Chris And Jake’s Dad

Kids don’t choose their dads, that’s why dads must be the best they can be to their kids. Please read on and see where I am going with this.
First I am going to tell a true story. I know a guy, I’ll call Chris, who was the firstborn of a couple who discovered that they could not birth another baby but wanted more children. They especially thought it would be great that Chris would have a sibling. So they adopted their second child. And this child happened to be another boy, I’ll call Jake.
As the boys grew Chris was very interested in drama, art and dance. Jake liked baseball, track and all sorts of outdoor activities. The boys’ dad liked outdoor activities too and really could not quite figure out where his first son got his interest in drama, art and dance.
Only a few years apart in school, Chris helped his brother with his school work and cheered him on in sports. However Jake did not show much interest in his brother’s activities and neither did their father. Their father never encouraged Chris and seldom went to any of his performances at school. Needless to say he did not show Jake how to show interest in or respect for his brother.
As the years have passed, their father never did take time to understand or appreciate Chris. Throughout his life he showered Jake with praise and adulation. Chris did well in school and went into publishing. His brother married and has a career is sales.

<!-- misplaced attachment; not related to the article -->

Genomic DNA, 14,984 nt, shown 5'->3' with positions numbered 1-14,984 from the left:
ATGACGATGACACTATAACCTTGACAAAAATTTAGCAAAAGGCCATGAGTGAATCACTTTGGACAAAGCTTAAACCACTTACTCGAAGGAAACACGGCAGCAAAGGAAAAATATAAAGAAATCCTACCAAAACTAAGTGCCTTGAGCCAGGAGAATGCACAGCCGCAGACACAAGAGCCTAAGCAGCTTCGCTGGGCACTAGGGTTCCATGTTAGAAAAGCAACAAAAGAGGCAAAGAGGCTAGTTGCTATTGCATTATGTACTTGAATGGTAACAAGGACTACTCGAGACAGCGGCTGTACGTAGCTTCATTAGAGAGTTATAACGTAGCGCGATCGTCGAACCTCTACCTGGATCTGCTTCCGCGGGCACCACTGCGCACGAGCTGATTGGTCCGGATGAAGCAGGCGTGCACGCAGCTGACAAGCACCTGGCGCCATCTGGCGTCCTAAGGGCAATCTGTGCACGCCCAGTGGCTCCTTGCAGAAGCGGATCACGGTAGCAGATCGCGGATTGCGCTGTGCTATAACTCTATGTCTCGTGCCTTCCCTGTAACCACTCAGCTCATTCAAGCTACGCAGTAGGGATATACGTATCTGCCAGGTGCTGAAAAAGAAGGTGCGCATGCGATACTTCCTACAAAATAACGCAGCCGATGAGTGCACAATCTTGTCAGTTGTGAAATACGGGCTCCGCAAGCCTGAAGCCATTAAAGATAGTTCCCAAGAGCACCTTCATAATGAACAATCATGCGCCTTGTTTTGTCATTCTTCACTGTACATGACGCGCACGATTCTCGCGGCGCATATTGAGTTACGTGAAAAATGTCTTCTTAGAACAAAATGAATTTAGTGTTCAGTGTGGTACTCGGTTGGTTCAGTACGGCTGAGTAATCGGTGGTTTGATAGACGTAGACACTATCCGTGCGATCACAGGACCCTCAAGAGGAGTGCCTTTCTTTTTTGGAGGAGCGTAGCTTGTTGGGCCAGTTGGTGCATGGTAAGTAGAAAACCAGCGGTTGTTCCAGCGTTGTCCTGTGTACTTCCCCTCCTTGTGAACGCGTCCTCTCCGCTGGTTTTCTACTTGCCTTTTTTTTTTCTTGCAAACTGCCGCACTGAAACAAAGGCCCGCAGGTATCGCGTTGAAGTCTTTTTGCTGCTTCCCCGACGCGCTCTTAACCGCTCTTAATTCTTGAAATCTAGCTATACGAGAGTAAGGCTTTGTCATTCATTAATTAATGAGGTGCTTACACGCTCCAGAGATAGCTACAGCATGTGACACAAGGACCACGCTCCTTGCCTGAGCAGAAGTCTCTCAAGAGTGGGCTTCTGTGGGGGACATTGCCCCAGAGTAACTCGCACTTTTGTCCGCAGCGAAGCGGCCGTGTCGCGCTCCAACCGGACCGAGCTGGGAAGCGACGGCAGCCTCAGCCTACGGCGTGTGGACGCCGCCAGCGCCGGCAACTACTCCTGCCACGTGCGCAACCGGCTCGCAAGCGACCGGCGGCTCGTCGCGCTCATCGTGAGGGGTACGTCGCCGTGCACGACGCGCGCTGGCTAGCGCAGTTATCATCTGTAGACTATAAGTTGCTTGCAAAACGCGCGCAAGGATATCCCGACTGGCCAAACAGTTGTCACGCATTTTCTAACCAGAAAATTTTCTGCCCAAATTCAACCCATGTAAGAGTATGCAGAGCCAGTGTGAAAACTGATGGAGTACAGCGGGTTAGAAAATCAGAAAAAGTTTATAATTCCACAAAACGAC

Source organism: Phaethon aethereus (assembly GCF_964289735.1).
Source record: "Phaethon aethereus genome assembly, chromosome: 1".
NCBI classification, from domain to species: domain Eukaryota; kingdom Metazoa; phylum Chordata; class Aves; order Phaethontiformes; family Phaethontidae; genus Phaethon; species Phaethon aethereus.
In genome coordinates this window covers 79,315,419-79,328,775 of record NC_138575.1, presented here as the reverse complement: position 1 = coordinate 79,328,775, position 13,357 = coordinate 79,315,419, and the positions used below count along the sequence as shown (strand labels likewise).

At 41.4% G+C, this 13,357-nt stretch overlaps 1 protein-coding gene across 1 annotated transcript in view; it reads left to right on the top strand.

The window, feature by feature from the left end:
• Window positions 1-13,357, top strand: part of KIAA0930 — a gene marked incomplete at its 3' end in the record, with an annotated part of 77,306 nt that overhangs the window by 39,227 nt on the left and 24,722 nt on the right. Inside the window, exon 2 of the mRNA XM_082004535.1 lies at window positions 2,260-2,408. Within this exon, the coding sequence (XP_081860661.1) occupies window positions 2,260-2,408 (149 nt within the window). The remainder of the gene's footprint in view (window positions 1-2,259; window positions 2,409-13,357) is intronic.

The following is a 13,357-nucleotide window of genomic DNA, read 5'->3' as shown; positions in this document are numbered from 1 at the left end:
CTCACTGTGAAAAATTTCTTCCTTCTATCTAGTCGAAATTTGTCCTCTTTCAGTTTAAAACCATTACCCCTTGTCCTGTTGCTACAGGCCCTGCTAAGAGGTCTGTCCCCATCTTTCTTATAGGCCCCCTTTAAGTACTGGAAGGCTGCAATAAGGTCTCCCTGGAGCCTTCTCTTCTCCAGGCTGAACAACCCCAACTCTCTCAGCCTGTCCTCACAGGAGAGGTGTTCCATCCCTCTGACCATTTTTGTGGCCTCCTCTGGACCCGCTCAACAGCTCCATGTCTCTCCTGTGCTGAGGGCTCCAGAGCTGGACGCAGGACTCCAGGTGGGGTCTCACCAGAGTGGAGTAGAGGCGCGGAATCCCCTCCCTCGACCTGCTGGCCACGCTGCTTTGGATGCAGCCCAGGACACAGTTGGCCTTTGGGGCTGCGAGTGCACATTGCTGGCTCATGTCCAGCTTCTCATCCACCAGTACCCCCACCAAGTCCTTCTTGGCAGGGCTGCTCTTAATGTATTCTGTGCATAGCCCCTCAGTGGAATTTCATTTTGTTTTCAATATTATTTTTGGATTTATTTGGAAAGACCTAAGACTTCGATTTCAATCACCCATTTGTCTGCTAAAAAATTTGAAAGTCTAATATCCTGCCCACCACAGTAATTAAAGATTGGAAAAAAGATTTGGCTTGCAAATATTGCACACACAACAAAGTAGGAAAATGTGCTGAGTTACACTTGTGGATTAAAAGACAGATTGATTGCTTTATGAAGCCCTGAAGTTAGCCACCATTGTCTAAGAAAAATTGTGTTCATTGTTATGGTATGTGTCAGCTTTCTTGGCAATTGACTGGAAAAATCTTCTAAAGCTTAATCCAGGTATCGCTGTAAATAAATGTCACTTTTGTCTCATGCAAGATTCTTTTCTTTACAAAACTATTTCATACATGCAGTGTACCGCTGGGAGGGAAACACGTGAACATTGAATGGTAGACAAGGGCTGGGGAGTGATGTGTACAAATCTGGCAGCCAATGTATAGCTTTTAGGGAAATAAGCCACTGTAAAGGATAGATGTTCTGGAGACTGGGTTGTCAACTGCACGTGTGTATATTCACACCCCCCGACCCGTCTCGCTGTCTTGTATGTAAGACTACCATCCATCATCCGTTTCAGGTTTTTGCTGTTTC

Chris never had much of a relationship with his father so that when he died there was little grief. All that could have been so different. Had the dad taken the time to recognize the gifts of Chris, he would have spared that boy a lifetime of anxiety and self-deprecation. The dad would have shown Jake the richness of the life of his brother, even though they liked different things.
Everybody lost here. Both boys lost because they were not equally loved and supported. The dad lost because he failed to appreciate and love Chris for who he is. And their mother lost by having to deal with a dysfunctional family over which she had little control. It was not a happy family.
The moral of the story is: be a dad to the kid you’ve got. Each person is different and worthy of love and respect. Our kids are not accessories. We should discover them as they discover themselves. Remember your kids did not choose you, so don’t give them reason to wish they could have.

One thought on “Chris And Jake’s Dad

  1. Dan Conway

    Until I was a sophomore in high school, my Dad tried every way imaginable short of physical compulsion to get me interested in sports. I just wasn’t. Don’t ask me why. It was not a conscious choice. It was just the way I was wired. At the beginning of sophomore year, Dad asked if I was going to try out for JV football. I summoned my courage and said, “No, I’m going to try out for the school play.” Dad was visibly disappointed, but he didn’t pursue it. When I got a good part in the play, he was curious. He came to every performance and was proud as could be! That was the best gift Dad ever gave me. He let me be me.

    Reply

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